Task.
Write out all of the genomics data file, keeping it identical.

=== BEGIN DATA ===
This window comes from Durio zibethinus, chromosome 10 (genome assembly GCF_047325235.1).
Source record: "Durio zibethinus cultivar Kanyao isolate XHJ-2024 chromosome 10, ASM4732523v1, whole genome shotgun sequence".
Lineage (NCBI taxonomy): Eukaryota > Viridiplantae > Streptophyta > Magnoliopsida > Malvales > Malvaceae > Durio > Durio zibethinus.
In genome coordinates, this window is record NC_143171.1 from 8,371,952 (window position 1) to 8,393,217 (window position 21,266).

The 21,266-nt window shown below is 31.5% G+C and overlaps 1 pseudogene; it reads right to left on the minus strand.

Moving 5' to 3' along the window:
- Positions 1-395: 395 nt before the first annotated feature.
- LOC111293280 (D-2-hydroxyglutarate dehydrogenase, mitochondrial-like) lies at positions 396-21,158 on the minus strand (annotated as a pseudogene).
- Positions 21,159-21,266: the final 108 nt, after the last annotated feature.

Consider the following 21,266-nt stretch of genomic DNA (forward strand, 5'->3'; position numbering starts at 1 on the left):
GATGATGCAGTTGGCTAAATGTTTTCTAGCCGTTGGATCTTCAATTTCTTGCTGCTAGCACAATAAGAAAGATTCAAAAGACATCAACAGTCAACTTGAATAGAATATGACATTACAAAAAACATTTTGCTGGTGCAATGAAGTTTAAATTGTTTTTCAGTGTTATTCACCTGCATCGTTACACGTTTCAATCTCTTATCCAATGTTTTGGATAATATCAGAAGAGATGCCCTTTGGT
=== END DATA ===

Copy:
This window comes from Durio zibethinus, chromosome 10 (genome assembly GCF_047325235.1).
Source record: "Durio zibethinus cultivar Kanyao isolate XHJ-2024 chromosome 10, ASM4732523v1, whole genome shotgun sequence".
Lineage (NCBI taxonomy): Eukaryota > Viridiplantae > Streptophyta > Magnoliopsida > Malvales > Malvaceae > Durio > Durio zibethinus.
In genome coordinates, this window is record NC_143171.1 from 8,371,952 (window position 1) to 8,393,217 (window position 21,266).

The 21,266-nt window shown below is 31.5% G+C and overlaps 1 pseudogene; it reads right to left on the minus strand.

Moving 5' to 3' along the window:
- Positions 1-395: 395 nt before the first annotated feature.
- LOC111293280 (D-2-hydroxyglutarate dehydrogenase, mitochondrial-like) lies at positions 396-21,158 on the minus strand (annotated as a pseudogene).
- Positions 21,159-21,266: the final 108 nt, after the last annotated feature.

Consider the following 21,266-nt stretch of genomic DNA (forward strand, 5'->3'; position numbering starts at 1 on the left):
GATGATGCAGTTGGCTAAATGTTTTCTAGCCGTTGGATCTTCAATTTCTTGCTGCTAGCACAATAAGAAAGATTCAAAAGACATCAACAGTCAACTTGAATAGAATATGACATTACAAAAAACATTTTGCTGGTGCAATGAAGTTTAAATTGTTTTTCAGTGTTATTCACCTGCATCGTTACACGTTTCAATCTCTTATCCAATGTTTTGGATAATATCAGAAGAGATGCCCTTTGGT